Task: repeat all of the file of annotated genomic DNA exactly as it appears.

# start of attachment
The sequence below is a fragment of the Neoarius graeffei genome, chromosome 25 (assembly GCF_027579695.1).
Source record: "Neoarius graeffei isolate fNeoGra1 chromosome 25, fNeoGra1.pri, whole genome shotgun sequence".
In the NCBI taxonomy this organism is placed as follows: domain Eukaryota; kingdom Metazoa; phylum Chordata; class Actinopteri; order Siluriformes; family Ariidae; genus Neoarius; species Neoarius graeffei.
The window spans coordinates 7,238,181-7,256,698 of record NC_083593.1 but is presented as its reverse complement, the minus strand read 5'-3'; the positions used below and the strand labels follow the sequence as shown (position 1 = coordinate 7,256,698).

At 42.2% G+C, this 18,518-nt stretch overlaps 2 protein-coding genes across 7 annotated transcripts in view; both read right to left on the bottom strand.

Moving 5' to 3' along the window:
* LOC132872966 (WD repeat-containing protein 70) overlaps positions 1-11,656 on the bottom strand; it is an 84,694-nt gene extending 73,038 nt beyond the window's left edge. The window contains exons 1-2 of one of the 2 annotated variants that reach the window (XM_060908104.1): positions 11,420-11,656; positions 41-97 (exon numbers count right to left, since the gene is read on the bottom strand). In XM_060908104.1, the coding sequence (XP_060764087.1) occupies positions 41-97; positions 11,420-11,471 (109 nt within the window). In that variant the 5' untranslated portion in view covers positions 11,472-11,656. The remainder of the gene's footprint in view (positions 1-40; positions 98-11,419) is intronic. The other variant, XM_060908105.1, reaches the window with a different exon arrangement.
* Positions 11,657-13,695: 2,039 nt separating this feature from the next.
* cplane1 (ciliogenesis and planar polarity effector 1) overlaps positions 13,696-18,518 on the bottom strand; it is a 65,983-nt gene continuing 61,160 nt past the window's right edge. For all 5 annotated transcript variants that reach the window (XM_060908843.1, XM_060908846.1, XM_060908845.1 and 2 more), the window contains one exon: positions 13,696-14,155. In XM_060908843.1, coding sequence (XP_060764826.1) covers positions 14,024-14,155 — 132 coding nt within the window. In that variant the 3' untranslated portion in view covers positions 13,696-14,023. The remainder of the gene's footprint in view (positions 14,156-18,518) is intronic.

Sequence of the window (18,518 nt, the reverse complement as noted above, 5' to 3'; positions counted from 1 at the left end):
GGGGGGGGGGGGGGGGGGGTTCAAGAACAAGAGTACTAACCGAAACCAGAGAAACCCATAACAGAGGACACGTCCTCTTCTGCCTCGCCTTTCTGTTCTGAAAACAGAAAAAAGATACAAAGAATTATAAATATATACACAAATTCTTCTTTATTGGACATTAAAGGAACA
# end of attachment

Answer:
The sequence below is a fragment of the Neoarius graeffei genome, chromosome 25 (assembly GCF_027579695.1).
Source record: "Neoarius graeffei isolate fNeoGra1 chromosome 25, fNeoGra1.pri, whole genome shotgun sequence".
In the NCBI taxonomy this organism is placed as follows: domain Eukaryota; kingdom Metazoa; phylum Chordata; class Actinopteri; order Siluriformes; family Ariidae; genus Neoarius; species Neoarius graeffei.
The window spans coordinates 7,238,181-7,256,698 of record NC_083593.1 but is presented as its reverse complement, the minus strand read 5'-3'; the positions used below and the strand labels follow the sequence as shown (position 1 = coordinate 7,256,698).

At 42.2% G+C, this 18,518-nt stretch overlaps 2 protein-coding genes across 7 annotated transcripts in view; both read right to left on the bottom strand.

Moving 5' to 3' along the window:
* LOC132872966 (WD repeat-containing protein 70) overlaps positions 1-11,656 on the bottom strand; it is an 84,694-nt gene extending 73,038 nt beyond the window's left edge. The window contains exons 1-2 of one of the 2 annotated variants that reach the window (XM_060908104.1): positions 11,420-11,656; positions 41-97 (exon numbers count right to left, since the gene is read on the bottom strand). In XM_060908104.1, the coding sequence (XP_060764087.1) occupies positions 41-97; positions 11,420-11,471 (109 nt within the window). In that variant the 5' untranslated portion in view covers positions 11,472-11,656. The remainder of the gene's footprint in view (positions 1-40; positions 98-11,419) is intronic. The other variant, XM_060908105.1, reaches the window with a different exon arrangement.
* Positions 11,657-13,695: 2,039 nt separating this feature from the next.
* cplane1 (ciliogenesis and planar polarity effector 1) overlaps positions 13,696-18,518 on the bottom strand; it is a 65,983-nt gene continuing 61,160 nt past the window's right edge. For all 5 annotated transcript variants that reach the window (XM_060908843.1, XM_060908846.1, XM_060908845.1 and 2 more), the window contains one exon: positions 13,696-14,155. In XM_060908843.1, coding sequence (XP_060764826.1) covers positions 14,024-14,155 — 132 coding nt within the window. In that variant the 3' untranslated portion in view covers positions 13,696-14,023. The remainder of the gene's footprint in view (positions 14,156-18,518) is intronic.

Sequence of the window (18,518 nt, the reverse complement as noted above, 5' to 3'; positions counted from 1 at the left end):
GGGGGGGGGGGGGGGGGGGTTCAAGAACAAGAGTACTAACCGAAACCAGAGAAACCCATAACAGAGGACACGTCCTCTTCTGCCTCGCCTTTCTGTTCTGAAAACAGAAAAAAGATACAAAGAATTATAAATATATACACAAATTCTTCTTTATTGGACATTAAAGGAACA